All of these are good questions, questions that are not mutually exclusive. The debate over what it means to be progressive, liberal and a Democrat is not a zero-sum discussion. I'm glad we are having the debate. I am concerned, however, about the manner in which we are having that debate. I worry about an emerging progressive echo chamber.
In the past five years, an incredible progressive infrastructure has grown up. From DailyKos and OpenLeft, to Jon Stewart and Steven Colbert, to Keith Olbermann and Rachel Maddow, liberal voices and ideas have found fora acceptance in the national discussion that they have not had in a generation. The presence of these voices, however, means that progressives can get their news and analysis from people who inherently agree with them and, potentially, avoid listening to voices we disagree with.
This is, of course, one of the cardinal sins that progressives accuse conservatives of. It is wise to consider whether we, too, are becoming guilty of it. Chris Bowers has asked this question, but with a different spin, considering the question of whether the Obama administation sees the blogosphere as simply a megaphone for the administration's policies and PR. I would like us to consider whether we are avoiding difficult questions and uncomfortable ideas by only listening to each other and nodding in vigorous agreement.
I ask this question because of the changes I have observed in the progressive blogosphere in the past year. When I first started blogging, posts that I admired on progressive blogs were targeted, full of evidence and compelled action. Perhaps most importantly for me, they were filled with evidence to support the ideas expressed. That evidence was provided in blockquotes, and/or links to primary supporting materials. It was this dedication to rational, evidence-based discourse that allowed the progressive blogosphere to assert its superiority over the conservative one.
Today, however, I continue to read excellently-written posts that ring true to my heart. But after reading them, I am forced to consider the fact that in many of these posts, not a single link to primary source evidence is provided. Indeed, such posts, while ringing true and holding together internally, are entirely assertion when considered in the wider context.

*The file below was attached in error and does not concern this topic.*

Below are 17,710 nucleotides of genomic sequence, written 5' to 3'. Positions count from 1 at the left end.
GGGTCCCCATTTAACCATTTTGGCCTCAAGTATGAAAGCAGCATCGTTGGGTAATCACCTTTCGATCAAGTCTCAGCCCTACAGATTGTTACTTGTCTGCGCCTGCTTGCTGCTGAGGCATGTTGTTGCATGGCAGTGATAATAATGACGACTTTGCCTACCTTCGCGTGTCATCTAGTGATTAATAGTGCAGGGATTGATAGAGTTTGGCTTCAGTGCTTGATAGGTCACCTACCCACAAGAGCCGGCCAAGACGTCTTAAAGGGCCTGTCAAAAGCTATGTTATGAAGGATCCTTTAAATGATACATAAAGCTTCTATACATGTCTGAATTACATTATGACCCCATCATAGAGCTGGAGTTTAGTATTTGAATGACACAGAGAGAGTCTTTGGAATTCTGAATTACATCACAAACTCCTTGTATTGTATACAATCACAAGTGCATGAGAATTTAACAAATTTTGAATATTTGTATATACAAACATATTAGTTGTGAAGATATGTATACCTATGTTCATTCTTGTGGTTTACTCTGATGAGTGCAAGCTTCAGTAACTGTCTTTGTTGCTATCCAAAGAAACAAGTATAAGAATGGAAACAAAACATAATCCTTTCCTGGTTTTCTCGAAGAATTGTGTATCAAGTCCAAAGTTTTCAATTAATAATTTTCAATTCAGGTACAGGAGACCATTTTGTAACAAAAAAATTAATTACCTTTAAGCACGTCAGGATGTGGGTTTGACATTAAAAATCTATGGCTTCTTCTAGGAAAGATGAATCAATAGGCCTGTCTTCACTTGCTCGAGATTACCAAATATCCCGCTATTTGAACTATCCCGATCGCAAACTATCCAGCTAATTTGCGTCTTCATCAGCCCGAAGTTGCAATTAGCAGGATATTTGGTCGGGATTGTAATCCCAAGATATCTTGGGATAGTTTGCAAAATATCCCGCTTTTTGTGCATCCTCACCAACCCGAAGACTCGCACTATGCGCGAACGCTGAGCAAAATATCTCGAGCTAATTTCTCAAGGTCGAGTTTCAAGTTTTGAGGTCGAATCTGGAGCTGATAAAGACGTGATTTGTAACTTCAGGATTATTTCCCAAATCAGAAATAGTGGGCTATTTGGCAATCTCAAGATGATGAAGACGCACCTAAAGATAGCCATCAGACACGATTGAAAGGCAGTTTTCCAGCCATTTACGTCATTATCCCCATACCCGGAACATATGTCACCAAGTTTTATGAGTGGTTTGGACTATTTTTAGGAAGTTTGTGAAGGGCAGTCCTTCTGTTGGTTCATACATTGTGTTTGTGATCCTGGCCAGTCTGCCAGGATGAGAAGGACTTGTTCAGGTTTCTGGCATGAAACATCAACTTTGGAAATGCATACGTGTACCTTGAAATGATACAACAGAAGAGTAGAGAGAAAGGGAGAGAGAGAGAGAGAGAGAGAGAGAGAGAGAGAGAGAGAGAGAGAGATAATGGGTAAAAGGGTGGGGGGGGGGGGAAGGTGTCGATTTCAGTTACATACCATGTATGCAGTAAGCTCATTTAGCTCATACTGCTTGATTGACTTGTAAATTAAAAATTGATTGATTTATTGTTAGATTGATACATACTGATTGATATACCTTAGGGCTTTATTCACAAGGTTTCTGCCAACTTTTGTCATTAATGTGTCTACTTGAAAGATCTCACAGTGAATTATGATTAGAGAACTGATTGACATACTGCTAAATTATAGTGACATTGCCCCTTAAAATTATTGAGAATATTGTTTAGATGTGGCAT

Take, for example, the excellent post by Devilstower: "The Anchor."
Just as an example of the edge held by conservatism, the Sierra Club has an annual budget in the neighborhood of $100 million in 2008 (we can argue about whether the Sierra Club is actually liberal, but I don't think any would argue that's a pretty good neighborhood). As the largest and oldest environmental organization in the country, the Club carries a, um, big stick. On the other hand, Exxon Mobil made that much by the end of the first week in January -- that much in straight profit, not revenue. Which one do you think is more capable of spreading it's message to the public? More capable of using the media to its advantage?This post is filled with excellent points, facts, and logical conclusions from those facts. However, every single fact is simply asserted without links to primary source. This is not to say that I do not believe what Devilstower has written. On the contrary, I have no doubt that he has researched the numbers and facts cited. However, I take strong issue with the precedent established by a front-pager on the most influential blog on the 'net in stating such facts without providing a citation to their source. I do not think this is a problem in January 2010, but I think that it becomes a problem if it is a precedent for what is written in October 2010, when we will be fighting a vicious war of words at the conclusion of a difficult campaign season.
You can get millions of people in this country to join into a chant of "drill, baby, drill" because they've become convinced that more oil drilling in America will be beneficial -- even though the US passed peak production in 1972 and there is no doubt domestic production will continue to fall even if every inch of nation parks and wildlife reserves were opened for oil. The only difference that additional drilling will make is addition billions to those who hold the power, but they've successfully pushed the idea that this is a national benefit, not a money grab by an already wealthy few.
Why do many people still have doubts about something as straightforward as climate change? Because tens of millions are spent each year to see that they stay confused -- more by far than is spent trying to get across the truth. - Devilstower, DailyKos
And so I am asking, for the good of public discourse, and for the good of our principles, that we as participants in the blogosphere rededicate ourselves to evidence-based discussion and reintroduce quotes from primary sources, and links to facts and research into our posts. This will help inoculate us from criticisms that we are "just like them" in how we debate. It will insure that we are critically examining what we believe. And it will make us stronger as a community.
(As a concluding note: Finding such evidence is truly simple. the Sierra Club's financial statements are available online, and Congress discussed a resolution on peak oil in 2005. It took me about 60 seconds to find those and past the link into this post.)
Update - Apparently, Lowell and I were reading the same thing this morning.